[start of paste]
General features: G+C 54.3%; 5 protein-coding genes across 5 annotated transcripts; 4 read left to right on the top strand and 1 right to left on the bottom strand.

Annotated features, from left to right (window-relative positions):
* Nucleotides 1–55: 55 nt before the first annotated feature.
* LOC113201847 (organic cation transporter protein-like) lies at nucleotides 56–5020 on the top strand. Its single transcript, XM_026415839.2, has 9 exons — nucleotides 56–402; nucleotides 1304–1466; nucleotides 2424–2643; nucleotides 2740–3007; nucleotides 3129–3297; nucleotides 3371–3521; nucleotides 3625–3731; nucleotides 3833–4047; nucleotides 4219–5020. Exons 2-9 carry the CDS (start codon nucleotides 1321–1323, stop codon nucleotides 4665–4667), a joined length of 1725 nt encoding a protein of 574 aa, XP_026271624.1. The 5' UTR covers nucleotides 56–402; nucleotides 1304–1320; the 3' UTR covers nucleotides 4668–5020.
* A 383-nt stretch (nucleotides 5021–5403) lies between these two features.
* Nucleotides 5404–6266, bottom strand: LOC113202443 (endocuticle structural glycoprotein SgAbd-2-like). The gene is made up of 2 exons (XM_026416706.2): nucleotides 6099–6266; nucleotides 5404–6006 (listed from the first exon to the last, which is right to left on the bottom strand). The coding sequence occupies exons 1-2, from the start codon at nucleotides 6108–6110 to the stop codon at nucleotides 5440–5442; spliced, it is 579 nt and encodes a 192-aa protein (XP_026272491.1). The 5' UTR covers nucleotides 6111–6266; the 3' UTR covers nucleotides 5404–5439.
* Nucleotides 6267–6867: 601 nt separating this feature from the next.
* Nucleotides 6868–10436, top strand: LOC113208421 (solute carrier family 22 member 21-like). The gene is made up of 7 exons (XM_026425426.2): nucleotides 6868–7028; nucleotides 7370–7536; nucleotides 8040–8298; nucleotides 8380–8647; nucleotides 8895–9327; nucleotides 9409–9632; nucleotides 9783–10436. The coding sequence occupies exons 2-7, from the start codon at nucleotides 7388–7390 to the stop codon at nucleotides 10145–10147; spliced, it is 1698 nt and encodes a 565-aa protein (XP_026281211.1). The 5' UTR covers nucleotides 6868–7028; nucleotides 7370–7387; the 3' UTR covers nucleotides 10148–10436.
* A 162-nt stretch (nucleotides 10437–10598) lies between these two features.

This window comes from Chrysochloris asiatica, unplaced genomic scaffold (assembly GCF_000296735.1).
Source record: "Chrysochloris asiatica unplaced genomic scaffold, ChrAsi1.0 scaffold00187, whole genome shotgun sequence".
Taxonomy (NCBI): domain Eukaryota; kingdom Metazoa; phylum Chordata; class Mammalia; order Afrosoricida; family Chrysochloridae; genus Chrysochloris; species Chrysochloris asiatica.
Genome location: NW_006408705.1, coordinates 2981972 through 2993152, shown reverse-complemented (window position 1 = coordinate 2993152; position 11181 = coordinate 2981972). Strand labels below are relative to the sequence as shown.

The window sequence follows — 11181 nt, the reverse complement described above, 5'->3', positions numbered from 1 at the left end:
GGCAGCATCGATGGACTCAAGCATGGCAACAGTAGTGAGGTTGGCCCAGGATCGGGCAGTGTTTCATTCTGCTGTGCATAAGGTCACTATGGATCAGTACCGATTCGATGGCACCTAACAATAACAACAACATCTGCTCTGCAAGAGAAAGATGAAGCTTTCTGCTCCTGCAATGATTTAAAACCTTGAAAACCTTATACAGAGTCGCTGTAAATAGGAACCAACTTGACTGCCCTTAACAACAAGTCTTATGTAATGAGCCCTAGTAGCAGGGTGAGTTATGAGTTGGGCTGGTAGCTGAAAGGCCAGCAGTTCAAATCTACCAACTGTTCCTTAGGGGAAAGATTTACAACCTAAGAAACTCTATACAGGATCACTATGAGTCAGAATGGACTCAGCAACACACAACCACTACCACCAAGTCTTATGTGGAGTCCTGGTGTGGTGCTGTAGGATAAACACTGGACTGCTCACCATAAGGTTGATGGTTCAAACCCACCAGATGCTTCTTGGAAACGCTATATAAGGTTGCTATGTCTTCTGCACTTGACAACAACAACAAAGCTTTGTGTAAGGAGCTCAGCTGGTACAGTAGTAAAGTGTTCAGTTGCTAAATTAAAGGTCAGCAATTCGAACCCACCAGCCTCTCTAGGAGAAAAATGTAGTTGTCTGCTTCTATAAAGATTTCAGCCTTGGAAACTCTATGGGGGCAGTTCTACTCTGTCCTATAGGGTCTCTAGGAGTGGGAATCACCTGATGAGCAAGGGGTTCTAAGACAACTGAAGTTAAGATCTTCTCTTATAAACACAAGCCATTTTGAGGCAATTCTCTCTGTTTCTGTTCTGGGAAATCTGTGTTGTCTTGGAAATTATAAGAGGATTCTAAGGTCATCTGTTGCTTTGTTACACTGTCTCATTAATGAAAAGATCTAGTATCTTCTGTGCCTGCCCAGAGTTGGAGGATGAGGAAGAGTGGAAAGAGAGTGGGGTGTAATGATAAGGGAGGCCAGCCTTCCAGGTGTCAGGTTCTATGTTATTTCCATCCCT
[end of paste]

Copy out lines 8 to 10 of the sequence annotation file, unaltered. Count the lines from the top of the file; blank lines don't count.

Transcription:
* Nucleotides 6868–10436, top strand: LOC113208421 (solute carrier family 22 member 21-like). The gene is made up of 7 exons (XM_026425426.2): nucleotides 6868–7028; nucleotides 7370–7536; nucleotides 8040–8298; nucleotides 8380–8647; nucleotides 8895–9327; nucleotides 9409–9632; nucleotides 9783–10436. The coding sequence occupies exons 2-7, from the start codon at nucleotides 7388–7390 to the stop codon at nucleotides 10145–10147; spliced, it is 1698 nt and encodes a 565-aa protein (XP_026281211.1). The 5' UTR covers nucleotides 6868–7028; nucleotides 7370–7387; the 3' UTR covers nucleotides 10148–10436.
* A 162-nt stretch (nucleotides 10437–10598) lies between these two features.

This window comes from Chrysochloris asiatica, unplaced genomic scaffold (assembly GCF_000296735.1).